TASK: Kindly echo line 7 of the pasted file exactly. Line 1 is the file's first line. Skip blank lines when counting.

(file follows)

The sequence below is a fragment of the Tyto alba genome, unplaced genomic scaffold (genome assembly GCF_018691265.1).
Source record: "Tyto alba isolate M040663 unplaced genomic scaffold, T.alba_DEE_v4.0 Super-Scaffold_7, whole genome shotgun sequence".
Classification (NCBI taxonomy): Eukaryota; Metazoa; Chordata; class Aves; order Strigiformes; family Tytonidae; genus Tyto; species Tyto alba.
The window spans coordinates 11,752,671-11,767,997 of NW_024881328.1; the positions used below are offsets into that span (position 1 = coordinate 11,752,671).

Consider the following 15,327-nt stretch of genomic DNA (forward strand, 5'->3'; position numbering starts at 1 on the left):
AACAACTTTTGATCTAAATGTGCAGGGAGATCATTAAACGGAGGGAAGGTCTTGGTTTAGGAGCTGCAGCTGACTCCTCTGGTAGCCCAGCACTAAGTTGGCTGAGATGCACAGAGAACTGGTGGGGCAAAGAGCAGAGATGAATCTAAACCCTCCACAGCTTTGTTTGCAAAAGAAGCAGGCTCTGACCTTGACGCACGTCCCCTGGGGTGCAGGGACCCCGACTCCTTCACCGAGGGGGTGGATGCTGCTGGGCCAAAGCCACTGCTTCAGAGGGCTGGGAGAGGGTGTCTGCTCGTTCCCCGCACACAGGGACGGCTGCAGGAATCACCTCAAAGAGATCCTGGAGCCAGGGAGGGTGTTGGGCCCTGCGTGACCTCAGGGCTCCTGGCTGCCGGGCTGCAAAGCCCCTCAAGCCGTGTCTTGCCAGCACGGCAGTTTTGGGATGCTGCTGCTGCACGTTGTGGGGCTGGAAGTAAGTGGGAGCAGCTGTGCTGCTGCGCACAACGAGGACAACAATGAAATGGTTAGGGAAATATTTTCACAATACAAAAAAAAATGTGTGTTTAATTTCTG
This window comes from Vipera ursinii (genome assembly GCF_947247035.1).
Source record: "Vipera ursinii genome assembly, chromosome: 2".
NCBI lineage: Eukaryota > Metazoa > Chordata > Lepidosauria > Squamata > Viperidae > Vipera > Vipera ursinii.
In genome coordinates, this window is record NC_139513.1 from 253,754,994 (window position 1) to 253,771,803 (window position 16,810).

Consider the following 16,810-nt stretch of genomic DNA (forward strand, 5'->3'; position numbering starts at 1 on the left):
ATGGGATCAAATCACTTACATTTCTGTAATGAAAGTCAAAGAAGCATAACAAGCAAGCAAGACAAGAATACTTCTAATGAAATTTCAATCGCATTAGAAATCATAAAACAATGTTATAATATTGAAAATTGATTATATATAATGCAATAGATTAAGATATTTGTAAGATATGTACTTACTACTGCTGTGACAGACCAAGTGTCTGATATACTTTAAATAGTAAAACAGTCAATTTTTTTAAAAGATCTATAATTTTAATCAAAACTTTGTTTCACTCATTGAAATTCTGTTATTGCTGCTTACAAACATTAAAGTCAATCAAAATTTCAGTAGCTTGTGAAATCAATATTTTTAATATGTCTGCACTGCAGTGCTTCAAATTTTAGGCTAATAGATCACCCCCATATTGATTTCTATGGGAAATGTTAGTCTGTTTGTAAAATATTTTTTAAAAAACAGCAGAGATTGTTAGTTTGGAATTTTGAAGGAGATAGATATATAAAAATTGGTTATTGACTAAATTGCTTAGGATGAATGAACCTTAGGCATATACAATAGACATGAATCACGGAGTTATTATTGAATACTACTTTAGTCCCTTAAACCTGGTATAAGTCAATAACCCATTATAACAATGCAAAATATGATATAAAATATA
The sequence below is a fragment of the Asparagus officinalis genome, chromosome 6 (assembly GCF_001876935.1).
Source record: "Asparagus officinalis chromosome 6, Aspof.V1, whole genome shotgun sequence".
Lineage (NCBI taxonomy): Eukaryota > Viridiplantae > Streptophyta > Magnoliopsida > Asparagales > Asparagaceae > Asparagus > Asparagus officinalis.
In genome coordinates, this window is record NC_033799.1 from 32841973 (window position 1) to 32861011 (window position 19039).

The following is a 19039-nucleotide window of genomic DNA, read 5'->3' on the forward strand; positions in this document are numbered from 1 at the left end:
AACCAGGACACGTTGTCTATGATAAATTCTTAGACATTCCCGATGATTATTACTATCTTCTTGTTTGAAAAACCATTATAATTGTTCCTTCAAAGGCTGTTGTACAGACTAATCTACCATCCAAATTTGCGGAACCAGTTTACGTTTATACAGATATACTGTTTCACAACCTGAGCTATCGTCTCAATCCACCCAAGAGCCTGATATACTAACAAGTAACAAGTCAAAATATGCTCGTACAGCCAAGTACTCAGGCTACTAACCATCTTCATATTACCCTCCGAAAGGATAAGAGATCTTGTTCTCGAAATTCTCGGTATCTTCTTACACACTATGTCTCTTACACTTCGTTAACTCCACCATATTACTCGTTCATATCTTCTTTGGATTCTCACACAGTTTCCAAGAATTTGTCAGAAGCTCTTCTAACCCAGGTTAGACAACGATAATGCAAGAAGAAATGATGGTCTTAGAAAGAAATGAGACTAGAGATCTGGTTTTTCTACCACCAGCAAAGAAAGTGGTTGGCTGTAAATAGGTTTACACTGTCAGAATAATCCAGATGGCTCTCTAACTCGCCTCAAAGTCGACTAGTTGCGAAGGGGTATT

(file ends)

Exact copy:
This window comes from Vipera ursinii (genome assembly GCF_947247035.1).